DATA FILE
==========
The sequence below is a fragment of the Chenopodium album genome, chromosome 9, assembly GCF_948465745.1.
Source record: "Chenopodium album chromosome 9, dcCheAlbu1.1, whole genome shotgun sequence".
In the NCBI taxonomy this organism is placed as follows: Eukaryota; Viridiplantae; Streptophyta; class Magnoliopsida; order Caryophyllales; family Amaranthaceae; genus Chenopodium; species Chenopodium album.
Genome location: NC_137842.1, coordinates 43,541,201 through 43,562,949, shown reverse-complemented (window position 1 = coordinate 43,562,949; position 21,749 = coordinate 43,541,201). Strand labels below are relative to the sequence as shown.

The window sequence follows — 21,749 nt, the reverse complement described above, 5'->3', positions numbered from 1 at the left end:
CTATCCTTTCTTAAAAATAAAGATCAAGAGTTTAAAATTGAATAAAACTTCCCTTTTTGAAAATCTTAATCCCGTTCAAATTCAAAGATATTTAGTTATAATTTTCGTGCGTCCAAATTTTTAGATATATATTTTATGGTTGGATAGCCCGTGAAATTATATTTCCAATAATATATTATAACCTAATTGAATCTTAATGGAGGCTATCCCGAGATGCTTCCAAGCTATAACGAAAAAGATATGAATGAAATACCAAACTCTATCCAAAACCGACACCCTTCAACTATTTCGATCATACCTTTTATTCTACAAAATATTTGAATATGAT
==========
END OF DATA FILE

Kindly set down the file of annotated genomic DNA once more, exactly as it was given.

The sequence below is a fragment of the Chenopodium album genome, chromosome 9, assembly GCF_948465745.1.
Source record: "Chenopodium album chromosome 9, dcCheAlbu1.1, whole genome shotgun sequence".
In the NCBI taxonomy this organism is placed as follows: Eukaryota; Viridiplantae; Streptophyta; class Magnoliopsida; order Caryophyllales; family Amaranthaceae; genus Chenopodium; species Chenopodium album.
Genome location: NC_137842.1, coordinates 43,541,201 through 43,562,949, shown reverse-complemented (window position 1 = coordinate 43,562,949; position 21,749 = coordinate 43,541,201). Strand labels below are relative to the sequence as shown.

The window sequence follows — 21,749 nt, the reverse complement described above, 5'->3', positions numbered from 1 at the left end:
CTATCCTTTCTTAAAAATAAAGATCAAGAGTTTAAAATTGAATAAAACTTCCCTTTTTGAAAATCTTAATCCCGTTCAAATTCAAAGATATTTAGTTATAATTTTCGTGCGTCCAAATTTTTAGATATATATTTTATGGTTGGATAGCCCGTGAAATTATATTTCCAATAATATATTATAACCTAATTGAATCTTAATGGAGGCTATCCCGAGATGCTTCCAAGCTATAACGAAAAAGATATGAATGAAATACCAAACTCTATCCAAAACCGACACCCTTCAACTATTTCGATCATACCTTTTATTCTACAAAATATTTGAATATGAT